Growing up in the frigid state of Michigan, hockey was an integral part of my life as a young athlete.
I took my first steps onto the ice when I was six years old, and believe me, they were not voluntary. I vividly remember resisting my father as he pushed me out onto the ice. Despite my initial intense passion to avoid the ice, I grew to love the game of hockey — as do most Michiganders.
Hockey is a significant part of the mitten state’s sports culture. There are universities in the middle of nowhere in Michigan with hockey as their one and only D-I sport — and they are really, really good. It also helps that we have (well, had) a darn good hockey team. The Detroit Red Wings’ 25-year postseason appearance streak in which they won four Stanley Cup Championships made it extremely easy to be a Detroit hockey fan.
Professional hockey is exciting, but that excitement is unrivaled by Olympic hockey. With the NHL, fans are divided among their respective teams. I have to share an office with an Anaheim Ducks fan. We are pretty good friends, but I guarantee if our respective teams met in the Stanley Cup Championships, we would become mortal enemies for the seven-game series.
Sports rivalries are fun. However, the Olympics brings everyone together to root for one collective team. It’s a beautiful thing.
My freshman year of high school I remember sitting in class anxiously watching the USA women’s hockey team go for the gold on the school projector. The experience was wonderful. Thirty of my fellow peers (some not even hockey fans) and I watched the team compete. The Olympic platform brought us together to root for one organization. USA ended up taking home the silver medal, but that game remains one of my favorite sporting events.
I have really mixed feelings this year. The International Olympic Committee announced that they would no longer cover the costs of travel, insurance, accommodations and other costs for NHL players. The NHL and IOC were unable to come to terms regarding these costs and thus the NHL had to pull their athletes from competing in the 2018 games.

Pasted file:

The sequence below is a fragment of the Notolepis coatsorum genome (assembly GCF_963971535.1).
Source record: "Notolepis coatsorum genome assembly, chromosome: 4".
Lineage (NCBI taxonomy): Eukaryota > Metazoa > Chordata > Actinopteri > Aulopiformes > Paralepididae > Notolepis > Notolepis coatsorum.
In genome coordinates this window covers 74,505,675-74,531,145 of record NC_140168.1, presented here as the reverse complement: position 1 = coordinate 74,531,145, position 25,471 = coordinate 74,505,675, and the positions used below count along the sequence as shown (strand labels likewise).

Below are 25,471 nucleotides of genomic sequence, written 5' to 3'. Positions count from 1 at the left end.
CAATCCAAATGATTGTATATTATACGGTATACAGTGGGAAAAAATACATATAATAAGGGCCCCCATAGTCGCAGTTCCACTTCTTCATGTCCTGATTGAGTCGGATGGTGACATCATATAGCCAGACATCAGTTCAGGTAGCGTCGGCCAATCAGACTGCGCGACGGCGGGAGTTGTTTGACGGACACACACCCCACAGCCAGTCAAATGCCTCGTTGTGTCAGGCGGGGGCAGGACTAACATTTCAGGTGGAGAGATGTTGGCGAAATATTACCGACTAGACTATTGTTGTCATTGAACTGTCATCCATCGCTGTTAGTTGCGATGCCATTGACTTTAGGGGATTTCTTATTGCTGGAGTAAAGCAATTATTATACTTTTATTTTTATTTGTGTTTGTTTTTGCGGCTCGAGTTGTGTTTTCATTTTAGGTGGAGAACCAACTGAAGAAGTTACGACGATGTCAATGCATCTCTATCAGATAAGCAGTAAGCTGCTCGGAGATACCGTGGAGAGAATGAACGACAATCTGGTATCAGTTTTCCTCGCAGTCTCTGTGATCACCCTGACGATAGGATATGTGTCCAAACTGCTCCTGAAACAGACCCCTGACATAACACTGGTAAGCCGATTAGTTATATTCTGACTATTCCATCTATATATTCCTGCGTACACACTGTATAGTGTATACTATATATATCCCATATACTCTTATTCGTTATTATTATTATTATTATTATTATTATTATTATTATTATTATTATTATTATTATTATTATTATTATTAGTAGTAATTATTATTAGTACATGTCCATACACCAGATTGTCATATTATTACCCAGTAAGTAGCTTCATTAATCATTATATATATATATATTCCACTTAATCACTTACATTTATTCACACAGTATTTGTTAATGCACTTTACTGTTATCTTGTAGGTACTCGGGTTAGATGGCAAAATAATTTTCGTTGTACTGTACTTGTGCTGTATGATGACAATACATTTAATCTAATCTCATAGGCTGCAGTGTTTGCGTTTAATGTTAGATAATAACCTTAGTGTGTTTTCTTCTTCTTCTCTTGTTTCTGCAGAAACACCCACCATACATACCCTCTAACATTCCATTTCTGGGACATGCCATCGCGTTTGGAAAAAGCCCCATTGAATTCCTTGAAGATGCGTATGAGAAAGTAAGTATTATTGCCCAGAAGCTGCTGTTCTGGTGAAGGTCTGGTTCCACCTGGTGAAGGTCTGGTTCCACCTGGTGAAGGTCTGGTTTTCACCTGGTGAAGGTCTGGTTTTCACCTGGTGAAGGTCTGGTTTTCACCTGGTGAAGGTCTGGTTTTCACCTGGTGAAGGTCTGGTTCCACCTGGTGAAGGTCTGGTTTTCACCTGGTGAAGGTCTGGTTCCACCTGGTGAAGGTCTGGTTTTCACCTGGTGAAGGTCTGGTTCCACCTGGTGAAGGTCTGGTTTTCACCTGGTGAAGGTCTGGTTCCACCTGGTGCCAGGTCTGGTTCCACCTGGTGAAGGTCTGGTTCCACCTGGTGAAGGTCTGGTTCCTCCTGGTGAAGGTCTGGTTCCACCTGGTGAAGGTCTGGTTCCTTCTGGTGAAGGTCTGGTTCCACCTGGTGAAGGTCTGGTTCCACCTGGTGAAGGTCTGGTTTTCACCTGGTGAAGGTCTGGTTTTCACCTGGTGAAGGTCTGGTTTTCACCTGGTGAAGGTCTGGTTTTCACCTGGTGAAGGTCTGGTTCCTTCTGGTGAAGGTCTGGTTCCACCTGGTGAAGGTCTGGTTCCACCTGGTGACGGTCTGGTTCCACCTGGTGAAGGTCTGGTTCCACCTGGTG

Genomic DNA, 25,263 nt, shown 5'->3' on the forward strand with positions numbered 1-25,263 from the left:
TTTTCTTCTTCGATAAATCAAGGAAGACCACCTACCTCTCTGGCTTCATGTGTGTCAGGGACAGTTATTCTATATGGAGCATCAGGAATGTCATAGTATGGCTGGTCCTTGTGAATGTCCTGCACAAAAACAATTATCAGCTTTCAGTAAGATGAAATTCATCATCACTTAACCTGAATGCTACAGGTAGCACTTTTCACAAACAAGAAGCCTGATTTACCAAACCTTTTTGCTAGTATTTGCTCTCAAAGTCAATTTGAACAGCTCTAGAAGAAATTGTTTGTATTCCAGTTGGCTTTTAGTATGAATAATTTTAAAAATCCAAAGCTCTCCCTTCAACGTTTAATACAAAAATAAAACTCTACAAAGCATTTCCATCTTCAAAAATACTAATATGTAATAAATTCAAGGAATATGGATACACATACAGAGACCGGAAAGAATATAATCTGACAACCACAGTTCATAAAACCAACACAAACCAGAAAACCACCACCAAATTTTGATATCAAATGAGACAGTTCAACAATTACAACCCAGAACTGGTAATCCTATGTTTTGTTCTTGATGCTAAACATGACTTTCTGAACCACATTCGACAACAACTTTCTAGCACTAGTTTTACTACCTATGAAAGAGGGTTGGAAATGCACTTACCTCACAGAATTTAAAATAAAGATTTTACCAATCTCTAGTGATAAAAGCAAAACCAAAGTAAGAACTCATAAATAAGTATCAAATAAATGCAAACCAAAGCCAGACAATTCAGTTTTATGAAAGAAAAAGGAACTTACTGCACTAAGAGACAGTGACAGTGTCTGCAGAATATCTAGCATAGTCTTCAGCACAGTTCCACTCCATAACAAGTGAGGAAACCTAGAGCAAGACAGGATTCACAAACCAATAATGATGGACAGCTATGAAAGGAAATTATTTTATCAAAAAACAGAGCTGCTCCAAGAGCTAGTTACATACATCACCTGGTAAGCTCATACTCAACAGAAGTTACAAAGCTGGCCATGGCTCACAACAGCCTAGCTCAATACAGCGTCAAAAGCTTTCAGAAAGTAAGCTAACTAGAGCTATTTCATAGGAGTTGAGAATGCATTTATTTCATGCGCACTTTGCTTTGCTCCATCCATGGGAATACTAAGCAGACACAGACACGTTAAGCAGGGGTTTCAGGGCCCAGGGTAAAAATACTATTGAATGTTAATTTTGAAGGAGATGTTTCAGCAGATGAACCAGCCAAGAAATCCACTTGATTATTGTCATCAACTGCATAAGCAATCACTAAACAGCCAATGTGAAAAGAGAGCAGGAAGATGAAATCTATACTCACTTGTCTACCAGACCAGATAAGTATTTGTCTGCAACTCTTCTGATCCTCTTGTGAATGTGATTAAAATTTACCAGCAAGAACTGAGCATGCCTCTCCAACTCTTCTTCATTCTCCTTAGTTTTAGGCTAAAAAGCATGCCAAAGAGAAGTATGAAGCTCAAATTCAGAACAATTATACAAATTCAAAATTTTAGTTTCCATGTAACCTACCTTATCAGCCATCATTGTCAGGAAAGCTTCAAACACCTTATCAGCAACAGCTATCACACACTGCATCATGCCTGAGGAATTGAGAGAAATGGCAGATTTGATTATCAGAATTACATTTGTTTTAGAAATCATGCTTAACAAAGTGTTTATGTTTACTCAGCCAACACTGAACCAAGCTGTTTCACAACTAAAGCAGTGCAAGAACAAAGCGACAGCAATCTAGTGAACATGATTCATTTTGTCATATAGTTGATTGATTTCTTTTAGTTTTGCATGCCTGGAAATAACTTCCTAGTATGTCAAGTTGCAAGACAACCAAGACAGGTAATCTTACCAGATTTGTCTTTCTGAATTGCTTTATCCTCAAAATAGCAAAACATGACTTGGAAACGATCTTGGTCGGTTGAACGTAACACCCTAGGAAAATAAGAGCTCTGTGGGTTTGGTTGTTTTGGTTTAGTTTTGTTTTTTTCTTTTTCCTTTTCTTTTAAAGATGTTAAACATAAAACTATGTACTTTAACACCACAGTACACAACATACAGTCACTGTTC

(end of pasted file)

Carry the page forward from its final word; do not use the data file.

The world’s best hockey players come to America and Canada to compete in the NHL. Not having NHL players compete in the Olympics just isn’t good for the sport. There are very few people who think this was the right decision. The NHL players want to represent their respective countries and compete for a world championship. They should not be deprived of that opportunity.
“The players are extraordinarily disappointed and adamantly disagree with the NHL’s short-sighted decision to not continue our participation in the Olympics,” the NHL Players’ Association said in a Twitter statement last April. “NHL players are patriotic and they do not take this lightly. A decent respect for the opinions of the players matters. This is the NHL’s decision, and its alone. It is very unfortunate for the game, the players and millions of loyal hockey fans.”
However, there is a silver lining. Without the participation of the many Olympic athletes from the NHL, the USA hockey team is desperate for players. This forces them to look toward college and amateur players. What a stage for up-and-coming players. It is difficult to break into the professional hockey scene, and PyeongChang could make a name for a lot of young athletes.
There is something to be said for amateur athletes who make it to a big stage. There is some type of magic that seemingly propels them to accomplish the impossible. Think about New York Yankees All-Star Aaron Judge. Judge was a very average player in the minors, but when he came to the major league, he blew up. Rookies and amateurs take advantage of their opportunity.
Regardless, it won’t be an easy run for the U.S. team. Lacking players in the likes of Ryan Kesler, Phil Kessel and Patrick Kane makes it increasingly difficult for the U.S. to win gold.
All hope is not lost for the American hockey team. Perhaps the greatest hockey game in history, “Miracle on Ice” took place with a hodge podge team lacking NHL players. USA entered the 1980 Olympic Games in Lake Placid, N.Y. with a ragtag team. Defying all odds, the team made it to the medal round and defeated a seemingly unstoppable Soviet Union squad.
It’s going to be an interesting Olympic games for the sport of hockey, but I’m hopeful for a young and hungry Team USA. To the team, in the famous words of coach Herb Brooks, “This is your time. Now go out there and take it.”
Sam Arslanian is a freshman majoring in journalism. He is also the sports editor of the Daily Trojan. His column, “Extra Innings,” runs Mondays.